• encouragement to switch from the opiates you are currently using to suboxone in order to minimize cold turkey withdrawal symptoms
  • stabilization, in which suboxone is set at the lowest dose to suppress withdrawal symptoms, allowing for the eventual narrowing and discontinuation of treatment
  • support for people with severe addiction who may require ongoing treatment and supervised medical care (including attending a drug anonymous or non-admission support group)


Suboxone does have the potential to be misused when administered. In such a case, the relatively low dose of naloxone does not appear to mitigate the “high” achieved from the buprenorphine component. Therefore, Suboxone can only be prescribed as part of a treatment or care program under the supervision of a physician.

Because opioid dependence is both a physical and a psychological disorder, treatment requires a multidisciplinary team to meet both of these needs. If you feel you can use Suboxone Clinic, contact hospitals or mental health agencies in your area for referrals to nearby addiction treatment centers.

Looking for a Suboxone Clinic near you? 

Here’s everything you need to know about how to find a Suboxone Clinic treatment provider near you.

Different medical providers prescribe Suboxone and other buprenorphine products to treat opioid addiction in and out of Suboxone clinic settings.

All providers who prescribe buprenorphine products like Suboxone must have special training and be registered with the DEA, and Suboxone providers can only take on a certain number of patients at a time. These regulations mean it can be frustrating to find a Suboxone Clinic accepting new patients.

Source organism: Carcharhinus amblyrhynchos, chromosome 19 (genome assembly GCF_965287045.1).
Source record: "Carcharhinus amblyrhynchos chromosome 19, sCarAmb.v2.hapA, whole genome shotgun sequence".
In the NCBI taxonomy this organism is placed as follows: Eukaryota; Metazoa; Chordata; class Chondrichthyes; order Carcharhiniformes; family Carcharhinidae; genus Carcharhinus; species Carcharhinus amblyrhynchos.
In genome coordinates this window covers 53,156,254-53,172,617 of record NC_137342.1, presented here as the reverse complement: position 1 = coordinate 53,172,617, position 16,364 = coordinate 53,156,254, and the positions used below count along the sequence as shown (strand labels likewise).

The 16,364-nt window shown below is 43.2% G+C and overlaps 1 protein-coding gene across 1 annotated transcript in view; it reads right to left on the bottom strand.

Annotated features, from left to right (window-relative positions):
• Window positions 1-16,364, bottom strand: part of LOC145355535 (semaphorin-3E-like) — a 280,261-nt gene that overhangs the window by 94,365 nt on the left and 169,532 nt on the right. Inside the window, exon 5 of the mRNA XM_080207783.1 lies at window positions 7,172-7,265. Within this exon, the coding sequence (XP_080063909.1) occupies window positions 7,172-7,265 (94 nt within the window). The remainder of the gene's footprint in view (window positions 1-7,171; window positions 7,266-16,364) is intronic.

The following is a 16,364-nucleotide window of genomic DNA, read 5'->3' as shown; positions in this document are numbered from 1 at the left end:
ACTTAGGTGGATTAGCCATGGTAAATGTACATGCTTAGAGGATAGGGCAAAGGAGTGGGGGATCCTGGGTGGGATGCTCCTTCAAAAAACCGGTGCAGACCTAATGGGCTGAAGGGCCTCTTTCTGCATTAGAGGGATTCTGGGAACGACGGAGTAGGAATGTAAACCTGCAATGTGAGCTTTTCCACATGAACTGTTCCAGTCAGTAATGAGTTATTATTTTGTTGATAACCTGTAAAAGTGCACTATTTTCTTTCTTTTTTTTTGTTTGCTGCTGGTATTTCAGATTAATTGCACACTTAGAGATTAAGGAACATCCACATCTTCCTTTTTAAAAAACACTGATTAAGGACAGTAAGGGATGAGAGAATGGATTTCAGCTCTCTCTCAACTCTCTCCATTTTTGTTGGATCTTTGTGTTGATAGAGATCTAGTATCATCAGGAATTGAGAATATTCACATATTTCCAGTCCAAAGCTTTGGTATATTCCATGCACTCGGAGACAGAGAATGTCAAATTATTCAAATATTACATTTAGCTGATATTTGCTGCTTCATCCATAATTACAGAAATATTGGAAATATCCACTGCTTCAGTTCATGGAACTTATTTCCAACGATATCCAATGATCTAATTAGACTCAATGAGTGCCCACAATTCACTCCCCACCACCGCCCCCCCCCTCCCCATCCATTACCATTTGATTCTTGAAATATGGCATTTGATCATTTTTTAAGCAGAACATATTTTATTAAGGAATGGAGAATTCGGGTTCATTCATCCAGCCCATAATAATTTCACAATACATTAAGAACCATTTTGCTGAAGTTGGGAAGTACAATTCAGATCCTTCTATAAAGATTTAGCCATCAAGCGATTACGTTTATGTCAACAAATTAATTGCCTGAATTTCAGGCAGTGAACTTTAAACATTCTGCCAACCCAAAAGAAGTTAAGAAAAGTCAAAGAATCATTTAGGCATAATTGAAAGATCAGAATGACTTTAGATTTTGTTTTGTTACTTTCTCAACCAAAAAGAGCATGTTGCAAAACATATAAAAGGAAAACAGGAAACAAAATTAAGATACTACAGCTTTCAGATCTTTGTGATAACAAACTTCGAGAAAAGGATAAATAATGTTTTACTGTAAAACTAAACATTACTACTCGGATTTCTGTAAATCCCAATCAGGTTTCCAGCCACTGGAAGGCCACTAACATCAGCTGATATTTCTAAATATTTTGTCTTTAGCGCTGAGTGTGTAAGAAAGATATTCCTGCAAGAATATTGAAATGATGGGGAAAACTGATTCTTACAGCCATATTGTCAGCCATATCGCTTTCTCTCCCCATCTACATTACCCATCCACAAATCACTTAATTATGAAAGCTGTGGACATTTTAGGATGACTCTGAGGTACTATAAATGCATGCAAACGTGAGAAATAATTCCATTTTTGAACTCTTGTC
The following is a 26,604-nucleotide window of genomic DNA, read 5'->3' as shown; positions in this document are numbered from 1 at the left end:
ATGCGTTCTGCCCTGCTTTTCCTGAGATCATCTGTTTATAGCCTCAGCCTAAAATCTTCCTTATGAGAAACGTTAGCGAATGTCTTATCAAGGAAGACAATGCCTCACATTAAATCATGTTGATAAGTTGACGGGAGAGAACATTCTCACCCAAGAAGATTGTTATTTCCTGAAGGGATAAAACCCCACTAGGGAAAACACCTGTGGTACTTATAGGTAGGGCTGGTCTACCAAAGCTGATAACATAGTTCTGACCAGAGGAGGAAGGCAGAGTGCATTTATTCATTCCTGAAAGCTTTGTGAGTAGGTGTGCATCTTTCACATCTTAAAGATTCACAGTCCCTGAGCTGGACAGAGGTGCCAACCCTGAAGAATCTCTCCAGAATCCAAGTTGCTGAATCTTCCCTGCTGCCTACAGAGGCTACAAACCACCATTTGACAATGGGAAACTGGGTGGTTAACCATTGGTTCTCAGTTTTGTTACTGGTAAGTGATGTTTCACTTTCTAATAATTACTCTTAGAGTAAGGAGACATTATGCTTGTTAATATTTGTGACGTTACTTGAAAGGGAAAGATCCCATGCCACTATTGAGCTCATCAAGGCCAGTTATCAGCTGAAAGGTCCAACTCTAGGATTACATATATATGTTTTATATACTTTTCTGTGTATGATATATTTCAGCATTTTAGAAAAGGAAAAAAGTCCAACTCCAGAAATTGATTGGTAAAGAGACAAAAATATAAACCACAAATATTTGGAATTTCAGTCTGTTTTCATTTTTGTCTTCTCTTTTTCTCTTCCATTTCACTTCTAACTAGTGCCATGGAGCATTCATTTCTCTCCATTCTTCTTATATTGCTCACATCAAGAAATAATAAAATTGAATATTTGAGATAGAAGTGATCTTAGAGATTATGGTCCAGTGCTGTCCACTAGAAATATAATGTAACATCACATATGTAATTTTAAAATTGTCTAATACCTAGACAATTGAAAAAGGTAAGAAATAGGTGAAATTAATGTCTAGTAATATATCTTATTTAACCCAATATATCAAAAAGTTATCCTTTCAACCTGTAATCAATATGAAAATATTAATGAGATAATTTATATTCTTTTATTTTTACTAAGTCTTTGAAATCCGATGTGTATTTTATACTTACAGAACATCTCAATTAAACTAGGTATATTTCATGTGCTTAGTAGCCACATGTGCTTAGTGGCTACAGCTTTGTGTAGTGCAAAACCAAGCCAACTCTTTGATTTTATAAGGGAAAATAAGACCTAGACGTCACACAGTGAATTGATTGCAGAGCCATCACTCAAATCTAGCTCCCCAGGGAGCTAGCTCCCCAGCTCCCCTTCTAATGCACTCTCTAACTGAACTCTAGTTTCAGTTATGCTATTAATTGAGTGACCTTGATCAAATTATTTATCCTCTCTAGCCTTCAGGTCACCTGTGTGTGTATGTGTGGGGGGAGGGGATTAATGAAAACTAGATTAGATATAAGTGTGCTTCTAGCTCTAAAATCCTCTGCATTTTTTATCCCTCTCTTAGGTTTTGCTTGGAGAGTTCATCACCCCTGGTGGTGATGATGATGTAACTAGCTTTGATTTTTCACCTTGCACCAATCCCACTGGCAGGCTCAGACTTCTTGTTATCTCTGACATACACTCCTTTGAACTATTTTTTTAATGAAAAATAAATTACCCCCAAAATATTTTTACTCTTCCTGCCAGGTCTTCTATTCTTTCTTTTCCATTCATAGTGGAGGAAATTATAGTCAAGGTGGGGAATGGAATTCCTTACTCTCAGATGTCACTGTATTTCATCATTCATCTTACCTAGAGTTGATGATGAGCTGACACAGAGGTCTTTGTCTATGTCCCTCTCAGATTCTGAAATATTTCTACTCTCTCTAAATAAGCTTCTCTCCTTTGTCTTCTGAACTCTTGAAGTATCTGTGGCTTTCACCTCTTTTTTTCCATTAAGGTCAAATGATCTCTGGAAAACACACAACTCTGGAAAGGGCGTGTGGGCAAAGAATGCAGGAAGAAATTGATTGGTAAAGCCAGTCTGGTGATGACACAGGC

But there is hope! Here are strategies for finding a Suboxone Clinic, or doctor who will prescribe Suboxone Clinic in an office setting, near you:

Be prepared when you call Suboxone Clinics.

Suboxone Clinic offered a directory at one time of providers, but sadly they’ve stopped offering this resource. There are other directories on this list, ranked in order of accuracy. Sometimes, it’s simpler to do an online Google search for Suboxone Clinic doctors and look for local results. Keep in mind that many centers will offer information on this topic, but not all will be in your area.

Prepare questions and call each location near you, or get the names of providers near you and do further research online.

Check-in with your primary care doctor and see if they’re able to prescribe Suboxone, or willing to get the waiver required to prescribe it.

There is no shame in letting your general practitioner know you’re struggling with opioid addiction. You can ask them to help you with medication-assisted treatment like Suboxone. The more those of us who are personally affected by addiction speak up, the more medical providers will understand they need to make treatment readily available. Our doctors don’t know we need treatment until we tell them.

Although it’s commonly assumed that you must seek addiction treatment apart from primary care, there is a push to have primary care doctors get the waiver and be able to prescribe Suboxone and other buprenorphine medications. Some primary care physicians, in response to the opioid crisis, are choosing to treat opioid addiction. And if your primary care doc won’t personally prescribe Suboxone, they may know another doctor who will be able to help.